But we know that is clearly not the case. For example, coins like Dogecoin and Shiba Inu have no economic utility or merit, and are mostly traded and speculated. Despite this, some companies have already started to accept meme coins as payment; So, even if these tokens have no use, they can still be used as a method of payment. In such a case, they look like a foreign currency (FX) rather than a security, and FX falls under the jurisdiction of the CFTC.

Many also argue that Ether, the token used to facilitate transactions on the Ethereum blockchain, is a utility and not a security. Ethereum is a platform for developers to build decentralized apps, like iOS for the iPhone (iOS being a centralized platform), which means Ether should fall under CFTC jurisdiction.

CFTC Chairman Rostin Behnam in a Senate Agriculture Committee hearing called Ethereum a commodity, not a security. Behnam further argued that Ethereum has been listed on CFTC exchanges for some time, which creates a “direct jurisdictional hook” for the agency.

Crypto exchange Coinbase has filed a lawsuit against the SEC asking that the regulator be compelled to publicly share its response to a petition, filed in July 2022, on whether it would allow the crypto industry to be regulated using existing SEC frameworks. The SEC has not offered a specific public response to Coinbase’s petition, but in recent months it has aggressively stepped up enforcement actions and warnings against crypto exchanges, including Coinbase.

Gensler responded to the Coinbase lawsuit in a video to point out that what crypto exchanges do is very obviously marketing and selling securities, even though the debate on the subject has been obscured, and again referenced the Howey test. “An investment contract exists when you invest money in a common enterprise with a reasonable expectation of benefits from the efforts of others. Intermediaries for investment contracts, whether stock exchanges, brokers, dealers, clearing houses, must comply with securities laws and register with the Securities and Exchange Commission.

Do all digital assets pass the Howey test?

Howey’s test isn’t entirely clear, and using a 1946 orange grove case to decide whether a digital asset is a security or not might need to be updated to take into account changes in the technology, globalization and financial instruments. For example, stablecoins, which are pegged to the US dollar, could be considered a security. But the purpose of a stablecoin is to be used as a means of payment on digital and web3 platforms and no profit or expectation of profit is involved.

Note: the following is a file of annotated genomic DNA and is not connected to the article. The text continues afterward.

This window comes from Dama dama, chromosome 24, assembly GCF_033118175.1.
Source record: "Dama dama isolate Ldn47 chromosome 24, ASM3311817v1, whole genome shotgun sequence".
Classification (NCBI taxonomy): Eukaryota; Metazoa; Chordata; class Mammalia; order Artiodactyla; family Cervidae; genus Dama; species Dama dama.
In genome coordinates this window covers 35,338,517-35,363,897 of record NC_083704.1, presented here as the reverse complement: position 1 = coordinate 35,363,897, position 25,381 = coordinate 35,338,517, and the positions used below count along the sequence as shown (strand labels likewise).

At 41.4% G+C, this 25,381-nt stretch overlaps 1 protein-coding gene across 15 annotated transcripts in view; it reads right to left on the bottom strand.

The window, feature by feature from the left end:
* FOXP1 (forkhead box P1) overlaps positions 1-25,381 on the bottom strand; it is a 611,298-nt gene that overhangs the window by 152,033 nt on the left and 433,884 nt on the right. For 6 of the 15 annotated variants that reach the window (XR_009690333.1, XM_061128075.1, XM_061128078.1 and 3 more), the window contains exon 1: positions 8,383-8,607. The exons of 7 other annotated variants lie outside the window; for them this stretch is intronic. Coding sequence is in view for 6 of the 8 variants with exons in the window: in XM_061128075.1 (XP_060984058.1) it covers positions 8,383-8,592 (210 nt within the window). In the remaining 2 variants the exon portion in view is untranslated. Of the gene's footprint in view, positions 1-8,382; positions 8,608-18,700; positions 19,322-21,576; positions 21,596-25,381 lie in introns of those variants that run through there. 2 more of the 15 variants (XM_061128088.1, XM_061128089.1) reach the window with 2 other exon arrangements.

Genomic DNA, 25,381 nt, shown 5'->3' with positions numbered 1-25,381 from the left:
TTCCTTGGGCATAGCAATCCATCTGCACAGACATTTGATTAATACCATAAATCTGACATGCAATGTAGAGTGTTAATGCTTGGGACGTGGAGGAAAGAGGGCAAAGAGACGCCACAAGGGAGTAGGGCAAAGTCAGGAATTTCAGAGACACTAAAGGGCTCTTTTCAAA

And what about central bank digital currencies (CBDCs)? What if the United States launched a digital currency that is a pure digital dollar – would that be a security?

There are tens or hundreds of thousands of tokens – anyone can create one. The real problem is with projects that accumulate significant capital through the issuance of tokens. It’s fair to say that at the time of the issuance process, most of them would pass the Howey test, but what does that mean years later, for continued trading and use of tokens as in the case of Ether?

DeFi applications are another critical example. By construction, they are not a company controlled by a centralized authority – nobody controls a decentralized application (that’s the whole point). Who would be responsible in this case? The developers? If you decide to regulate developers, it could deter innovators from building apps and significantly stifle innovation. Before deciding whether and how to regulate DeFi, we might consider the approach taken by the Banque de France, which published a discussion paper entitled “Decentralized or disintermediated finance: what regulatory response”, containing 38 questions and asking for answers from the public. .

It is clear that we do not have a clear regulatory framework for digital assets in the United States and that all digital tokens and platforms (i.e. DeFi) should not be subject to the regulations of the DRY.

How can we get more regulatory clarity?

Federal legislation would certainly create guardrails around the SEC and help determine which federal agencies are responsible for regulating different types of digital assets. A clear framework by lawmakers would bring clarity to the industry. People who want to invest in digital assets will feel more confident if there is a clear framework, knowing that they are protected, whether it be the SEC or the CFTC, or if Congress has proposed a new agency that would oversee digital assets.

Another potential outcome is a Supreme Court decision, such as the Howey case. Since the Howey test is a precedent set by a court ruling, is it possible that courts could set a similar precedent for digital assets?

Absent congressional action, you could have a landmark case like the Ripple affair playing out right now.

Clearly, greater regulatory clarity on digital assets is needed, and sooner rather than later. It is vital that US lawmakers take a more proactive approach to dispelling confusion and ambiguity.

The views and opinions expressed herein are the views and opinions of the author and do not necessarily reflect those of Nasdaq, Inc.